San Diego Planning Commission hearing Sept. 9 on ordinance for making temporary outdoor spaces permanent
Ahead of a San Diego Planning Commission hearing Thursday, Sept. 9, the city released draft regulations and a design manual this week for its “Spaces as Places” ordinance, a proposal to transition temporary outdoor spaces to permanent places.
A primary example of space to which this could apply is outdoor dining that has proliferated since last year to help restaurants replace indoor capacity lost in response to the COVID-19 pandemic.
The Planning Department developed the Spaces as Places initiative “to provide permanent options for outdoor dining that simultaneously provide flexibility for business owners to use the public right of way while contributing to the enjoyment of the public space, and increasing opportunities for more enjoyable pedestrian travel,” according to the city.
The Spaces as Places design manual identifies five types of spaces that could be permitted: sidewalk cafes, “social curbs,” promenades, outdoor dining on private property and “streetaries.” The latter previously have been referred to as parklets.
Sidewalk cafes, which existed before the pandemic, are outdoor dining spaces on the sidewalk area associated with adjacent eating and drinking establishments.
A social curb is a “permanent extension of the curb into the parking lane to facilitate a variety of uses and activities to create inviting places for people with all abilities,” according to the design manual.
The remaining three have either been recently implemented in or are being discussed for La Jolla.
Outdoor dining on private property is already present in The Village. It enables restaurants to expand into a private area such as a parking lot. Spaces as Places would include new regulations to allow permanent outdoor dining on private property to replace existing off-street parking while providing location and design requirements.
Streetaries are outdoor spaces created in street areas formerly dedicated to parking spaces that serve as an extension of an establishment that sells food and drinks. In La Jolla, several restaurants took their tables and chairs onto the street in such parklets.
One of the most notable was Puesto Mexican restaurant, which came under fire for its parklet taking up nine public parking spaces on Wall Street. Puesto management said it was seeking a permit to create a “placemaking pedestrian plaza,” which would open up the outdoor dining structure to the general public.
The fifth option, a promenade, is partially or completely closing a street to vehicle traffic to facilitate walking, biking, recreation, outdoor dining and public interaction. A proposal is circulating under the auspices of the La Jolla Village Merchants Association to close Wall Street to vehicle traffic for a weekly public street fair. Though the idea started making the rounds in August, the closure likely would not go into effect until next year.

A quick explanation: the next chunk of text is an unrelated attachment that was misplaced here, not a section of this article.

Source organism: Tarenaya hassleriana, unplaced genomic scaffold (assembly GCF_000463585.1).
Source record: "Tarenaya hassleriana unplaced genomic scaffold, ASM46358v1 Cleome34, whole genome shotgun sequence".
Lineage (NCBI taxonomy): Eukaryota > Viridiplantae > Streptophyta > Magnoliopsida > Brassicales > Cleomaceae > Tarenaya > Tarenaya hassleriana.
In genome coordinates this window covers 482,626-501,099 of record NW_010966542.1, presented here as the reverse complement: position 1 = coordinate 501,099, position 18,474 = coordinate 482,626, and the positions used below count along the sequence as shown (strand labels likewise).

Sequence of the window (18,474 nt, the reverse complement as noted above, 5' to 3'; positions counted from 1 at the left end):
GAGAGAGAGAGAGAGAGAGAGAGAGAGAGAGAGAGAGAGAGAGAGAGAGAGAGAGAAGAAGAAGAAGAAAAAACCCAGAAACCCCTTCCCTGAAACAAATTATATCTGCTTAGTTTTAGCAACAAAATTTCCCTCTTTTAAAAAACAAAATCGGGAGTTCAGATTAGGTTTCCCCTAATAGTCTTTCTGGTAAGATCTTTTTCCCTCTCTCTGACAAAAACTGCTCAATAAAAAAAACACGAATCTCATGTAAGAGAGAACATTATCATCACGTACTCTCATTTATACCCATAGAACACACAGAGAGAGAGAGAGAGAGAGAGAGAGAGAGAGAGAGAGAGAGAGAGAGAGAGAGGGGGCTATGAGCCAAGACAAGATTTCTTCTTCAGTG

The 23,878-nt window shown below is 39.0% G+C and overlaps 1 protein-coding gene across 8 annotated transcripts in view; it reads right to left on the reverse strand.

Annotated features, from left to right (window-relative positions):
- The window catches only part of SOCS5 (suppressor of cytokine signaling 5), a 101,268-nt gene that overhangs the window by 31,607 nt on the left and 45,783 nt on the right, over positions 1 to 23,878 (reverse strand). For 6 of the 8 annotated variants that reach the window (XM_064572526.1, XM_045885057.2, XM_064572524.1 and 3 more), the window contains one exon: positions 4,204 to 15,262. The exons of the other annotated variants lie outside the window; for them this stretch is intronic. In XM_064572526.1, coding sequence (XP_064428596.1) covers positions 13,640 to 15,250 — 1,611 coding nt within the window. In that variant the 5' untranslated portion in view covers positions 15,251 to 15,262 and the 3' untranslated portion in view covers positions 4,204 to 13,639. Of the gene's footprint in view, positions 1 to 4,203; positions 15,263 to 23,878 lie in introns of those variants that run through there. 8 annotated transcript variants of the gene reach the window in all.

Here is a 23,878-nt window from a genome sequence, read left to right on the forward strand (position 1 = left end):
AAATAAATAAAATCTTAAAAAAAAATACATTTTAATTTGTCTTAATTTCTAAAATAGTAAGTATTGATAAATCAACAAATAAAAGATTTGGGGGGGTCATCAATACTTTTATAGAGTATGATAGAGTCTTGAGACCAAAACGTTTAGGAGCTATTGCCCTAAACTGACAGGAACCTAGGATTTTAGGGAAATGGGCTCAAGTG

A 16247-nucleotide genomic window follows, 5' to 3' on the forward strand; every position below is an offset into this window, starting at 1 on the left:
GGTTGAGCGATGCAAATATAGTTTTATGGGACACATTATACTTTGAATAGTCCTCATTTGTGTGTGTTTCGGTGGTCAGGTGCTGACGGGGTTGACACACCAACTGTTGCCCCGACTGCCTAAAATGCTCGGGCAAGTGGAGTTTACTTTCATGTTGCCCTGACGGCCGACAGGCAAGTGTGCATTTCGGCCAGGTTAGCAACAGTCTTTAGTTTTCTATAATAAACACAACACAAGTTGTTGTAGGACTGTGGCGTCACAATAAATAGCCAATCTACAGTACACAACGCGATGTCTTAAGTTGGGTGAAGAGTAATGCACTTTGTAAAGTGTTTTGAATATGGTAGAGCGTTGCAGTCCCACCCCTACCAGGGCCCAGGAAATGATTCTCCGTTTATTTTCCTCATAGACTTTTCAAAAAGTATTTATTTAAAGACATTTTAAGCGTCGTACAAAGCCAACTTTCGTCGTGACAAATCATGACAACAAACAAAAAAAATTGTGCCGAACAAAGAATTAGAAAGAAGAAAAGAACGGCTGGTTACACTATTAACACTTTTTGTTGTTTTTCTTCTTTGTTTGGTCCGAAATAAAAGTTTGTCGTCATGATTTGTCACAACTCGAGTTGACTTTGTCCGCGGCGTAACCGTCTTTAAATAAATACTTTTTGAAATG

When the La Jolla Traffic & Transportation Board discussed the Spaces as Places program in June, then-Chairman Dave Abrams said he wanted the board to track the program as it moves forward because it proposes permitting options that allow outdoor spaces to take up parking and “affect traffic flow.”
T&T trustee Patrick Ryan said at the time that “I do think outdoor dining is a phenomenal idea, but … if [the street] becomes property of the business, essentially they are getting something for nothing. … [It’s] a little scary to me.”
Abrams said T&T would “take action when and as appropriate.”
Later speaking with the La Jolla Light, he expressed concern that the city had not sent a representative to discuss the program in advance of the Planning Commission hearing.
“We tried to get some people involved to T&T a couple of times to brief us on it and they declined,” Abrams said. “I’m not opposed to this but am a little concerned they are jamming through a whole raft of regulations in a short time.”
In scanning the draft regulations and design manual, he said the positive is that there are a lot of regulations for people to abide by to establish an outdoor space. But the regulations “fall short in several areas,” he added.
“I think it’s a nice concept ... but there is a trade-off with the loss of parking spaces,” Abrams said. “I understand they are trying to enhance the livability of the neighborhood, and to a certain extent it does, and they are trying to make it work, but these restaurants are getting all this commercial space for practically nothing.”
The item is expected to be discussed at the La Jolla Community Planning Association meeting Thursday, Sept. 2.
The final decision on the ordinance will be made by the City Council at a future public hearing. Because the ordinance could apply to property in the coastal zone, it requires amending the city’s Local Coastal Program and approval from the California Coastal Commission. The ordinance would not be effective in the coastal zone until the commission unconditionally certifies the amendment.
Learn more at sandiego.gov/spaces-as-places. ◆
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